Comedians have conflicting introverted and extroverted personality traits, a study says
"Comedy may partly be a form of self-medication," researcher says
CNN’s “The History of Comedy,” an original series exploring what makes us laugh and the comedians who’ve influenced culture, airs Sundays at 10 p.m. ET/PT.
Comedians used to tell a joke that goes like this:
“A comedian walks into a psychologist’s office. The psychologist says, ‘lie down and tell me everything you know.’ “
The punch line: “I haven’t been able to get an appointment since. He’s been doing my act in Philadelphia.”
The material that comes from a counselor’s couch often makes great fodder for a comic’s act. It’s the sad clown paradox: The men and women who make people laugh for a living often struggle with mental health challenges offstage that are hardly a laughing matter.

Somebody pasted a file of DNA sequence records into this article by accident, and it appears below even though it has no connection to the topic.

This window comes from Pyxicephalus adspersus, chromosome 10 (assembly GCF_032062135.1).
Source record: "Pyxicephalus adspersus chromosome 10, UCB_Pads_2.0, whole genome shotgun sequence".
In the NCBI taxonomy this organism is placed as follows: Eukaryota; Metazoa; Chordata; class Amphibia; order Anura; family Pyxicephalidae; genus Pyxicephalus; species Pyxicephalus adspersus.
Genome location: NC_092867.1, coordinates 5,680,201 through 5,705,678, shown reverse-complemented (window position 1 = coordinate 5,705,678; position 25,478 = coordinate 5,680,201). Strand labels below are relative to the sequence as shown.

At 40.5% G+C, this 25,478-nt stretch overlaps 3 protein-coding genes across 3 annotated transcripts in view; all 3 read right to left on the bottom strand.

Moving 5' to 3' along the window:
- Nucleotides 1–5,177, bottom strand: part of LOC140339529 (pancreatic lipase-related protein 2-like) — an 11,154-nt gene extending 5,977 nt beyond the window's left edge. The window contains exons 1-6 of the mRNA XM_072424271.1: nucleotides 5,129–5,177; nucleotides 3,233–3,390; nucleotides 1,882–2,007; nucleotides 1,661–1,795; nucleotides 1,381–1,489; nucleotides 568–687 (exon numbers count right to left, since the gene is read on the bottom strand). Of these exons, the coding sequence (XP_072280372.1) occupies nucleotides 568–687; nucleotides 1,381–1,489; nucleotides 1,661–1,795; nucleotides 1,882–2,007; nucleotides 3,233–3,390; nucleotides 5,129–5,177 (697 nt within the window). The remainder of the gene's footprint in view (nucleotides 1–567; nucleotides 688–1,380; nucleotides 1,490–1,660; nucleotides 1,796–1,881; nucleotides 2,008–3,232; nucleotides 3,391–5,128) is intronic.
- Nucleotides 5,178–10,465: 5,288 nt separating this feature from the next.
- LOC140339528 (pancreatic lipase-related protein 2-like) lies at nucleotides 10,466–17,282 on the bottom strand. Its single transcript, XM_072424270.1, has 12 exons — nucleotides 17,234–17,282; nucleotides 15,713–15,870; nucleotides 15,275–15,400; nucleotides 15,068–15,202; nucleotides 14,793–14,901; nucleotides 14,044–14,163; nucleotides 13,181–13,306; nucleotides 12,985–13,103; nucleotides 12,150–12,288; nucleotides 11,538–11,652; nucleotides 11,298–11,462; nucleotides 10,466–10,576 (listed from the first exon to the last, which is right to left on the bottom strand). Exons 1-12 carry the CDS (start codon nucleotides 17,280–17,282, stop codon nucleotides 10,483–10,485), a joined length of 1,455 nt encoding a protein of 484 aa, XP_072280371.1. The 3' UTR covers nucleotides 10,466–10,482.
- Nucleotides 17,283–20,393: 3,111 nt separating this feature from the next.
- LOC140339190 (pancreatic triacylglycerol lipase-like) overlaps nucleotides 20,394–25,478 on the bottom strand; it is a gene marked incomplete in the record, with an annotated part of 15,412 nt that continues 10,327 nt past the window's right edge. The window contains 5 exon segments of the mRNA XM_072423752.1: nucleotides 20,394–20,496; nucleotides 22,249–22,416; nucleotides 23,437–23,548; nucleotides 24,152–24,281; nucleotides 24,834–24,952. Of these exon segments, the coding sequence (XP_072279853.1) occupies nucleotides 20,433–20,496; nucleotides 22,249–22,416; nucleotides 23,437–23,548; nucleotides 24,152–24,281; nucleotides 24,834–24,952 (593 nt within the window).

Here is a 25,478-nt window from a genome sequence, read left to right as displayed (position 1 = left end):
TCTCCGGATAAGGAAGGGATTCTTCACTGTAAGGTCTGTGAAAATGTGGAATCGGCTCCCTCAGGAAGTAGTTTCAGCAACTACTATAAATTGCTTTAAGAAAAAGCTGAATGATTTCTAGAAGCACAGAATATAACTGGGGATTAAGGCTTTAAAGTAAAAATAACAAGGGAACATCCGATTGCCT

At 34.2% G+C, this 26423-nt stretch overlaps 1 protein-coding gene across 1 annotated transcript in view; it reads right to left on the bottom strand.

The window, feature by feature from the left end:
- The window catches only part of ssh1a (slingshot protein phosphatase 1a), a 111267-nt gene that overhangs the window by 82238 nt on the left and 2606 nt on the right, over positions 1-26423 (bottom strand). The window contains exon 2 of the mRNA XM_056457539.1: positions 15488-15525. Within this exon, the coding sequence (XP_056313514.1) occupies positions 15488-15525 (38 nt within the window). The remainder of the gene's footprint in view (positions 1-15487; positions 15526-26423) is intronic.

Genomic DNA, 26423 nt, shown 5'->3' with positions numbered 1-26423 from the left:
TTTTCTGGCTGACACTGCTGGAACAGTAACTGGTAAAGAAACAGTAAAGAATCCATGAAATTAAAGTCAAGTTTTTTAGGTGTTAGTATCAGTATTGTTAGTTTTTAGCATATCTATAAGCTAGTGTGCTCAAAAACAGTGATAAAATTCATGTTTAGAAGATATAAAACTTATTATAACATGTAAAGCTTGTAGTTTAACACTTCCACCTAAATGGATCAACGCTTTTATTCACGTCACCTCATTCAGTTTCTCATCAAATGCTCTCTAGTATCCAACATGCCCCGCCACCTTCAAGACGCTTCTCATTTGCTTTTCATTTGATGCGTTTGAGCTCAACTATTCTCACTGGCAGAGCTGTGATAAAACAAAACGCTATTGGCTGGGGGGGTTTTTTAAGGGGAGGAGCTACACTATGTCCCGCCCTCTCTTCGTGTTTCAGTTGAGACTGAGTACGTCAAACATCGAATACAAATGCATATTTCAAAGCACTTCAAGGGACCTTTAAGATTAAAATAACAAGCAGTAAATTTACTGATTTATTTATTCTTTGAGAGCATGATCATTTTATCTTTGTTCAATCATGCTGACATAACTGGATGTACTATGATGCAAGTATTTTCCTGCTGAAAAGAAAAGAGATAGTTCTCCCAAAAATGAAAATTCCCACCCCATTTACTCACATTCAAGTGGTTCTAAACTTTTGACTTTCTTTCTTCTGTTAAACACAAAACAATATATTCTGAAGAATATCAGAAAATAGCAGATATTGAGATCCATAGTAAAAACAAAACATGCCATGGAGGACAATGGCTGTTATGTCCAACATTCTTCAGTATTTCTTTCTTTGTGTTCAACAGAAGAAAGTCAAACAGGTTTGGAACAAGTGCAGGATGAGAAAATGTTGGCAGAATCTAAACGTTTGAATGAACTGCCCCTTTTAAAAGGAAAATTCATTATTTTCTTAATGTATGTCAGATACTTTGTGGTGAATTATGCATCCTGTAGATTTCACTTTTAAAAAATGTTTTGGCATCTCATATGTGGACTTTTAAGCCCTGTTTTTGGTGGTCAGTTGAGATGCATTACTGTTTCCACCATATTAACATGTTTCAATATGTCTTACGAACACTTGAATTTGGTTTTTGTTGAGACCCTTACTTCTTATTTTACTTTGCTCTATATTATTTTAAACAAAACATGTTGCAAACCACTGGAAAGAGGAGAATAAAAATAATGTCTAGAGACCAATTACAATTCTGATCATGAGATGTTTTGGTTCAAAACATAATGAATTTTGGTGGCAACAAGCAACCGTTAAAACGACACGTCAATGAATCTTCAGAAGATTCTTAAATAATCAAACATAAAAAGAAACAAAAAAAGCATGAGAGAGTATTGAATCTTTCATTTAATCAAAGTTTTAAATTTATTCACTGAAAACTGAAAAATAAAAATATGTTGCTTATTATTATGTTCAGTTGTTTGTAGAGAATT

It’s unclear how many comedians struggle with mental challenges such as depression, but many of the most familiar names have talked and joked about the issue: Robin Williams, Sarah Silverman, Stephen Fry, Spike Jones, Woody Allen, Richard Pryor, Ellen DeGeneres. It’s no accident that the Laugh Factory in Hollywood has an in-house psychologist.